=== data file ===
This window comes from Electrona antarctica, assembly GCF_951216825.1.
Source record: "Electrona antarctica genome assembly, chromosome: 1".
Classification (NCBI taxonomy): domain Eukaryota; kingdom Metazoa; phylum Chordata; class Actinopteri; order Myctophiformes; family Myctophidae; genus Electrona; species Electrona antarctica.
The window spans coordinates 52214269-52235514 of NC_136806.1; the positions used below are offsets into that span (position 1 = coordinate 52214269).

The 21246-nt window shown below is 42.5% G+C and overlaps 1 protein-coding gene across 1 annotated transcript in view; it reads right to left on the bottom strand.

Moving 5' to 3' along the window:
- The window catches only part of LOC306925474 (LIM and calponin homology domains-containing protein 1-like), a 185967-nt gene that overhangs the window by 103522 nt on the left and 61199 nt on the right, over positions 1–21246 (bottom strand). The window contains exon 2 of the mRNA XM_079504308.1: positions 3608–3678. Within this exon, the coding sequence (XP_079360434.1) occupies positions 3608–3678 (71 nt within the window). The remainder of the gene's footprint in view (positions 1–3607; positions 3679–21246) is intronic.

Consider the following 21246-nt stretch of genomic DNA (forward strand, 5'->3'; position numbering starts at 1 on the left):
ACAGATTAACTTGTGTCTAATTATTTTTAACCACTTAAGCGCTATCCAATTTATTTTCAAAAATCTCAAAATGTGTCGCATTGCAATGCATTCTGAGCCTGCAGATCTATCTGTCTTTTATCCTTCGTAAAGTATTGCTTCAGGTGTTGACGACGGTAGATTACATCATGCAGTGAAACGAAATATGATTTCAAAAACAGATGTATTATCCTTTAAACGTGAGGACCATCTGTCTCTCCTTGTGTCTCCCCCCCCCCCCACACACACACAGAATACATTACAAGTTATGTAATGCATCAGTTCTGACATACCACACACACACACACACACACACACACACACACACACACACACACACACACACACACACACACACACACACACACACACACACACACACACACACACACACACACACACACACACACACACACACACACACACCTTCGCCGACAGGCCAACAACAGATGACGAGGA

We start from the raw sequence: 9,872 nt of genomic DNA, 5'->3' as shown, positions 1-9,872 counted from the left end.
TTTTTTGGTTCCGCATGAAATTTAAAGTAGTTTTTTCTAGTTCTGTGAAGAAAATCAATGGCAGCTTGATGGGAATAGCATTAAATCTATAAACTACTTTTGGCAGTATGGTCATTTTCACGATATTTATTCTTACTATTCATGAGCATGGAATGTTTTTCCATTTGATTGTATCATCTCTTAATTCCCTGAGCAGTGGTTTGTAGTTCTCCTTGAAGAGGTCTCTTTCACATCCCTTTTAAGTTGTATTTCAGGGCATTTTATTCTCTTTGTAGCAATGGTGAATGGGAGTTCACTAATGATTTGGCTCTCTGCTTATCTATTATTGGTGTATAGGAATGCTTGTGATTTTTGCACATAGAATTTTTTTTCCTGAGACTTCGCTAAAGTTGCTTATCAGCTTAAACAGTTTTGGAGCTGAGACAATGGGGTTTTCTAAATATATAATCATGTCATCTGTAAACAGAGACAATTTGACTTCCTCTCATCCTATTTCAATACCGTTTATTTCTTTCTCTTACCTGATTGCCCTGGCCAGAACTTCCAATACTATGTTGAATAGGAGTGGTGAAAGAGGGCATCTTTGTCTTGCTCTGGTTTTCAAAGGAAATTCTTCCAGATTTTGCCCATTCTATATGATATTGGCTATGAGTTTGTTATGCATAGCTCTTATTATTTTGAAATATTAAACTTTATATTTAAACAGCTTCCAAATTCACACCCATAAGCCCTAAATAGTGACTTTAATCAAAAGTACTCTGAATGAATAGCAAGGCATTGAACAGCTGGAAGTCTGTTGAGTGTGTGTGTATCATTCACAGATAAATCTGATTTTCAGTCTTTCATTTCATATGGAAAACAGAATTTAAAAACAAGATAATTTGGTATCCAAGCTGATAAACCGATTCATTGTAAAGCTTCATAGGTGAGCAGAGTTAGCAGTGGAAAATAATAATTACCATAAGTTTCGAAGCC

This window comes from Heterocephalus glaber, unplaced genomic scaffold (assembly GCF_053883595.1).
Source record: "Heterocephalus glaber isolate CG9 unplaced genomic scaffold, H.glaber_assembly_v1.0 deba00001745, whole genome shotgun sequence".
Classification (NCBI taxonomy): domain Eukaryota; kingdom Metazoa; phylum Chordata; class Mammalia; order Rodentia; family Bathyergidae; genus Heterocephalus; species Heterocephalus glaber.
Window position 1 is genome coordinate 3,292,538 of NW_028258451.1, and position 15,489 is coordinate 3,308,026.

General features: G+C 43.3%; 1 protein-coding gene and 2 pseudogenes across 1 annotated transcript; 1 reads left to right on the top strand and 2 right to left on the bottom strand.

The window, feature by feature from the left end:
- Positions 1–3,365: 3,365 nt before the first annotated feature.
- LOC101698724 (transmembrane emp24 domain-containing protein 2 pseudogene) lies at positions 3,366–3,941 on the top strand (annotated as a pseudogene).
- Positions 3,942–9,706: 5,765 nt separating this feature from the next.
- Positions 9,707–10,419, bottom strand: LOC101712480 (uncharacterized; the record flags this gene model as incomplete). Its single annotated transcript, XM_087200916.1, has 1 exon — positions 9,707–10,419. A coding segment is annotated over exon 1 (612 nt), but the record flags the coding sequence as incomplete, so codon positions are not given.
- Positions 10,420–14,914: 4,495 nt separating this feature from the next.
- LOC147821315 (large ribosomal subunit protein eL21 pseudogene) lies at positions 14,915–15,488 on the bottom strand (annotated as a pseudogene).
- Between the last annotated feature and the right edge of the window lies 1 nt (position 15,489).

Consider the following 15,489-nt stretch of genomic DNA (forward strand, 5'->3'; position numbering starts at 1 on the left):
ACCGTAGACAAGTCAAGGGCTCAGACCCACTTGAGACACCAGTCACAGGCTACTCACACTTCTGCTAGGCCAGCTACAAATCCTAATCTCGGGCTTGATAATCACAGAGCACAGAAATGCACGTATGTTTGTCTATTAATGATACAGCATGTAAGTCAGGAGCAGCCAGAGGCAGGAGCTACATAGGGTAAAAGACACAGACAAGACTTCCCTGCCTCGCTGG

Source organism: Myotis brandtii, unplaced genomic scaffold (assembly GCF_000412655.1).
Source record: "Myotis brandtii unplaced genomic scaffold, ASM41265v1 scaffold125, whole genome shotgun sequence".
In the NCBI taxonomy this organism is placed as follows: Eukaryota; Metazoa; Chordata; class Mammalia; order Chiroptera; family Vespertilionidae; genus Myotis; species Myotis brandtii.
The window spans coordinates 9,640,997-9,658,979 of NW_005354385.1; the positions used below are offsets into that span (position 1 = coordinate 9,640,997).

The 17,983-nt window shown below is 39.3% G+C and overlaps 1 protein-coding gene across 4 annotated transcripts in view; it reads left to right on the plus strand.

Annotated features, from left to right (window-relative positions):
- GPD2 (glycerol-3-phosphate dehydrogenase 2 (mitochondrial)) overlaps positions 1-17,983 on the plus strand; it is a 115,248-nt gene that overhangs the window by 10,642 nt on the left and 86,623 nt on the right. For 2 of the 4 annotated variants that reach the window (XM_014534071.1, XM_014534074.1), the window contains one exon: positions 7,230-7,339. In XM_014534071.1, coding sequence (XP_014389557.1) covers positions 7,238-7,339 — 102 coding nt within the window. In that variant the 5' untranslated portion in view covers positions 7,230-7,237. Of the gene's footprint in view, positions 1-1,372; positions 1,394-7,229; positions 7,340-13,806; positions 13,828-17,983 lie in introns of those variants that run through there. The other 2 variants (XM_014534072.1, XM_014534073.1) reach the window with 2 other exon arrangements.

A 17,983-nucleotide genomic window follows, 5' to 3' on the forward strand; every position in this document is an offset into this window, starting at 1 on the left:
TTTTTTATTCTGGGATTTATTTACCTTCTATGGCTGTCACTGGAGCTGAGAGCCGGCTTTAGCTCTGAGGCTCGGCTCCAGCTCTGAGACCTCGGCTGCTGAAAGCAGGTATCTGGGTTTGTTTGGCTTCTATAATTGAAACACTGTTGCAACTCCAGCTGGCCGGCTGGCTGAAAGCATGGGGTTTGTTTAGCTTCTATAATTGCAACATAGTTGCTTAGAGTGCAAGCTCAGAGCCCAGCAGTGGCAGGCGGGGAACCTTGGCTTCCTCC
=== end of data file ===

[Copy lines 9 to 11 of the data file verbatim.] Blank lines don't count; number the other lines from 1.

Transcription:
ACAGATTAACTTGTGTCTAATTATTTTTAACCACTTAAGCGCTATCCAATTTATTTTCAAAAATCTCAAAATGTGTCGCATTGCAATGCATTCTGAGCCTGCAGATCTATCTGTCTTTTATCCTTCGTAAAGTATTGCTTCAGGTGTTGACGACGGTAGATTACATCATGCAGTGAAACGAAATATGATTTCAAAAACAGATGTATTATCCTTTAAACGTGAGGACCATCTGTCTCTCCTTGTGTCTCCCCCCCCCCCCACACACACACAGAATACATTACAAGTTATGTAATGCATCAGTTCTGACATACCACACACACACACACACACACACACACACACACACACACACACACACACACACACACACACACACACACACACACACACACACACACACACACACACACACACACACACACACACACACACACACACACACACCTTCGCCGACAGGCCAACAACAGATGACGAGGA

We start from the raw sequence: 9,872 nt of genomic DNA, 5'->3' as shown, positions 1-9,872 counted from the left end.
TTTTTTGGTTCCGCATGAAATTTAAAGTAGTTTTTTCTAGTTCTGTGAAGAAAATCAATGGCAGCTTGATGGGAATAGCATTAAATCTATAAACTACTTTTGGCAGTATGGTCATTTTCACGATATTTATTCTTACTATTCATGAGCATGGAATGTTTTTCCATTTGATTGTATCATCTCTTAATTCCCTGAGCAGTGGTTTGTAGTTCTCCTTGAAGAGGTCTCTTTCACATCCCTTTTAAGTTGTATTTCAGGGCATTTTATTCTCTTTGTAGCAATGGTGAATGGGAGTTCACTAATGATTTGGCTCTCTGCTTATCTATTATTGGTGTATAGGAATGCTTGTGATTTTTGCACATAGAATTTTTTTTCCTGAGACTTCGCTAAAGTTGCTTATCAGCTTAAACAGTTTTGGAGCTGAGACAATGGGGTTTTCTAAATATATAATCATGTCATCTGTAAACAGAGACAATTTGACTTCCTCTCATCCTATTTCAATACCGTTTATTTCTTTCTCTTACCTGATTGCCCTGGCCAGAACTTCCAATACTATGTTGAATAGGAGTGGTGAAAGAGGGCATCTTTGTCTTGCTCTGGTTTTCAAAGGAAATTCTTCCAGATTTTGCCCATTCTATATGATATTGGCTATGAGTTTGTTATGCATAGCTCTTATTATTTTGAAATATTAAACTTTATATTTAAACAGCTTCCAAATTCACACCCATAAGCCCTAAATAGTGACTTTAATCAAAAGTACTCTGAATGAATAGCAAGGCATTGAACAGCTGGAAGTCTGTTGAGTGTGTGTGTATCATTCACAGATAAATCTGATTTTCAGTCTTTCATTTCATATGGAAAACAGAATTTAAAAACAAGATAATTTGGTATCCAAGCTGATAAACCGATTCATTGTAAAGCTTCATAGGTGAGCAGAGTTAGCAGTGGAAAATAATAATTACCATAAGTTTCGAAGCC